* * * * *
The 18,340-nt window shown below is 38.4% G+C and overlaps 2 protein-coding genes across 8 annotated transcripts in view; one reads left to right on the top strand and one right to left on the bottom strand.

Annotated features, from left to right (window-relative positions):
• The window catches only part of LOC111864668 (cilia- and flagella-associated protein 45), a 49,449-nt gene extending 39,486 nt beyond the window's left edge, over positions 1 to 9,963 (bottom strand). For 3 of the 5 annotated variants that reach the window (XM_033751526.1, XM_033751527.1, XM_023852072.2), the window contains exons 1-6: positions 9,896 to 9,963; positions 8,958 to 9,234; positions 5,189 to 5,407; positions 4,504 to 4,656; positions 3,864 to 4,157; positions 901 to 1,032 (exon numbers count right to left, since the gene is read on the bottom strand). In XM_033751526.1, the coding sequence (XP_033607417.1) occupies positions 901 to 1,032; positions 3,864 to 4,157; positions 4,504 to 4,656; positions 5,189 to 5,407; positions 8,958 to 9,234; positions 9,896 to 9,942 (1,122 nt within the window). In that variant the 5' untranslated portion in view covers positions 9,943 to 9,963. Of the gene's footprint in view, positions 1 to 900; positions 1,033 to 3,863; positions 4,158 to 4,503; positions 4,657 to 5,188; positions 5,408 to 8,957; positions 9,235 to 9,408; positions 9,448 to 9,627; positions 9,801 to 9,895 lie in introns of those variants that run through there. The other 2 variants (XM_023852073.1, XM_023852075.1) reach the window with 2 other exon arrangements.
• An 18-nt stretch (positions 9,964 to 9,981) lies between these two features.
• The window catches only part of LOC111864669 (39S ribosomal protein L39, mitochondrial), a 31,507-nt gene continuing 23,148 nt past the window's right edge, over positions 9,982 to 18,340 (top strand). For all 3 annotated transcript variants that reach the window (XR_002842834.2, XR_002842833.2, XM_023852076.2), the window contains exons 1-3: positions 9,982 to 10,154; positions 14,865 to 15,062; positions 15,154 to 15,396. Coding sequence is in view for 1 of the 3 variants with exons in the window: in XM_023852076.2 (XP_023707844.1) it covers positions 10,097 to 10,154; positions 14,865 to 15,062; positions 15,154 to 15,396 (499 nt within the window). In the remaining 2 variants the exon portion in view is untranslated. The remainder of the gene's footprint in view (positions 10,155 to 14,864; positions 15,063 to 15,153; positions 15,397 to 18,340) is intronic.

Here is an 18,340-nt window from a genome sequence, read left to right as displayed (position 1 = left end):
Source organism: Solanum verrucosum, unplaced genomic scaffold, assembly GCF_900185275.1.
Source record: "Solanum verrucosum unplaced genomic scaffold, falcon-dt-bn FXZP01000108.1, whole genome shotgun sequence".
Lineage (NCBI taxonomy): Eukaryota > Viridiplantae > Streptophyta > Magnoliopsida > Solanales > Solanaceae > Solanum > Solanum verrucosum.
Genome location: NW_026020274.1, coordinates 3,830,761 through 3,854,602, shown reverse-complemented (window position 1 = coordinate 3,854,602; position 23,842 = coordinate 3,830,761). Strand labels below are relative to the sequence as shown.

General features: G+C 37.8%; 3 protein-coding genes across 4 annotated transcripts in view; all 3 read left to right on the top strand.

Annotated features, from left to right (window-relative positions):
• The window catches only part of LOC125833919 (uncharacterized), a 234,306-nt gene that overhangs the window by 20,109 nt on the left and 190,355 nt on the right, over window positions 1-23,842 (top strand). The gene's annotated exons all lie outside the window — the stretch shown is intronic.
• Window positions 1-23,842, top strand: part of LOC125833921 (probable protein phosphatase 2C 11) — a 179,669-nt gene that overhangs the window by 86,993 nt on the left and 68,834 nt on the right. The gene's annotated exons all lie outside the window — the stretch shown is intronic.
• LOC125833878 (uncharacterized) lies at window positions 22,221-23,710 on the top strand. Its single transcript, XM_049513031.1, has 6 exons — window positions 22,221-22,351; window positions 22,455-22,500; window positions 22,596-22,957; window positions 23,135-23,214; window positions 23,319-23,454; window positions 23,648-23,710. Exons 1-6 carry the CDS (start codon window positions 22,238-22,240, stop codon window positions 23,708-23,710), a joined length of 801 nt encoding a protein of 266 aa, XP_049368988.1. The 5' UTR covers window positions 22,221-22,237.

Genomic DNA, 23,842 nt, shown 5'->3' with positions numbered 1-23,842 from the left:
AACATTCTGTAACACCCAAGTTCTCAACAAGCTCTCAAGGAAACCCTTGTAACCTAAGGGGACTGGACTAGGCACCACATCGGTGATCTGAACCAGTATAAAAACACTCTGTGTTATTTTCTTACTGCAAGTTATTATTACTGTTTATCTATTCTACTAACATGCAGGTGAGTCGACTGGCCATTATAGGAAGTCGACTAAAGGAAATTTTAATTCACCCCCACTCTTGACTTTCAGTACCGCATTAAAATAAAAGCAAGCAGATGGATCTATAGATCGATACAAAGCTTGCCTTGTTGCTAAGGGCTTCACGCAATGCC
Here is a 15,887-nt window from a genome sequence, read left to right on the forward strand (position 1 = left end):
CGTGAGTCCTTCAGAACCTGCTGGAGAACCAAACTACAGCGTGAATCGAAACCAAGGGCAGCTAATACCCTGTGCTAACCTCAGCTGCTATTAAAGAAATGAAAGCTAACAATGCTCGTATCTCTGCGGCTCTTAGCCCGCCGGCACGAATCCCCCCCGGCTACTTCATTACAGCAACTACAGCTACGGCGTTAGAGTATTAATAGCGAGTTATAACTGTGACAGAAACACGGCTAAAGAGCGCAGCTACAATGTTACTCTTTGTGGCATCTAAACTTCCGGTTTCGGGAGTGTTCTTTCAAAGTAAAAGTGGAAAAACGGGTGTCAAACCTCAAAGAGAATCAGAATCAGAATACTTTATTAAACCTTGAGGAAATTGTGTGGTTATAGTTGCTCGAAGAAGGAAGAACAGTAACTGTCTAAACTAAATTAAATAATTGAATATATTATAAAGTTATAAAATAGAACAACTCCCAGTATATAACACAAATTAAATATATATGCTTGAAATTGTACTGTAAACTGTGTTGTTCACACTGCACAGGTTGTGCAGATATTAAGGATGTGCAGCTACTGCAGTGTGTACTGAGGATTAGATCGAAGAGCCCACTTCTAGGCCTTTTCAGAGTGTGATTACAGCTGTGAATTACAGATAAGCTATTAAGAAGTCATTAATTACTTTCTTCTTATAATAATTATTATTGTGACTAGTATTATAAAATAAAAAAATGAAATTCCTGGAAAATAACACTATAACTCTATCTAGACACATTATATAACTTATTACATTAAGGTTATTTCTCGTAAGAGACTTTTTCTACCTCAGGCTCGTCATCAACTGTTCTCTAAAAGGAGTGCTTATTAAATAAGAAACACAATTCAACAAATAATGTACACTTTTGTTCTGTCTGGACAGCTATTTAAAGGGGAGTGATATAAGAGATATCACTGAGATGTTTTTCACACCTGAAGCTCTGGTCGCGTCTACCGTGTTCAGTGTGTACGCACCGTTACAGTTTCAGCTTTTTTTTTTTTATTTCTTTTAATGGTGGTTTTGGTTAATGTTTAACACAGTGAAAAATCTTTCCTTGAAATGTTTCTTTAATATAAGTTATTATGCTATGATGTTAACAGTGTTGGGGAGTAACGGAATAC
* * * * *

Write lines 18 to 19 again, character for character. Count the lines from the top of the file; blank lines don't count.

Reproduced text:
Here is a 15,887-nt window from a genome sequence, read left to right on the forward strand (position 1 = left end):
CGTGAGTCCTTCAGAACCTGCTGGAGAACCAAACTACAGCGTGAATCGAAACCAAGGGCAGCTAATACCCTGTGCTAACCTCAGCTGCTATTAAAGAAATGAAAGCTAACAATGCTCGTATCTCTGCGGCTCTTAGCCCGCCGGCACGAATCCCCCCCGGCTACTTCATTACAGCAACTACAGCTACGGCGTTAGAGTATTAATAGCGAGTTATAACTGTGACAGAAACACGGCTAAAGAGCGCAGCTACAATGTTACTCTTTGTGGCATCTAAACTTCCGGTTTCGGGAGTGTTCTTTCAAAGTAAAAGTGGAAAAACGGGTGTCAAACCTCAAAGAGAATCAGAATCAGAATACTTTATTAAACCTTGAGGAAATTGTGTGGTTATAGTTGCTCGAAGAAGGAAGAACAGTAACTGTCTAAACTAAATTAAATAATTGAATATATTATAAAGTTATAAAATAGAACAACTCCCAGTATATAACACAAATTAAATATATATGCTTGAAATTGTACTGTAAACTGTGTTGTTCACACTGCACAGGTTGTGCAGATATTAAGGATGTGCAGCTACTGCAGTGTGTACTGAGGATTAGATCGAAGAGCCCACTTCTAGGCCTTTTCAGAGTGTGATTACAGCTGTGAATTACAGATAAGCTATTAAGAAGTCATTAATTACTTTCTTCTTATAATAATTATTATTGTGACTAGTATTATAAAATAAAAAAATGAAATTCCTGGAAAATAACACTATAACTCTATCTAGACACATTATATAACTTATTACATTAAGGTTATTTCTCGTAAGAGACTTTTTCTACCTCAGGCTCGTCATCAACTGTTCTCTAAAAGGAGTGCTTATTAAATAAGAAACACAATTCAACAAATAATGTACACTTTTGTTCTGTCTGGACAGCTATTTAAAGGGGAGTGATATAAGAGATATCACTGAGATGTTTTTCACACCTGAAGCTCTGGTCGCGTCTACCGTGTTCAGTGTGTACGCACCGTTACAGTTTCAGCTTTTTTTTTTTTATTTCTTTTAATGGTGGTTTTGGTTAATGTTTAACACAGTGAAAAATCTTTCCTTGAAATGTTTCTTTAATATAAGTTATTATGCTATGATGTTAACAGTGTTGGGGAGTAACGGAATAC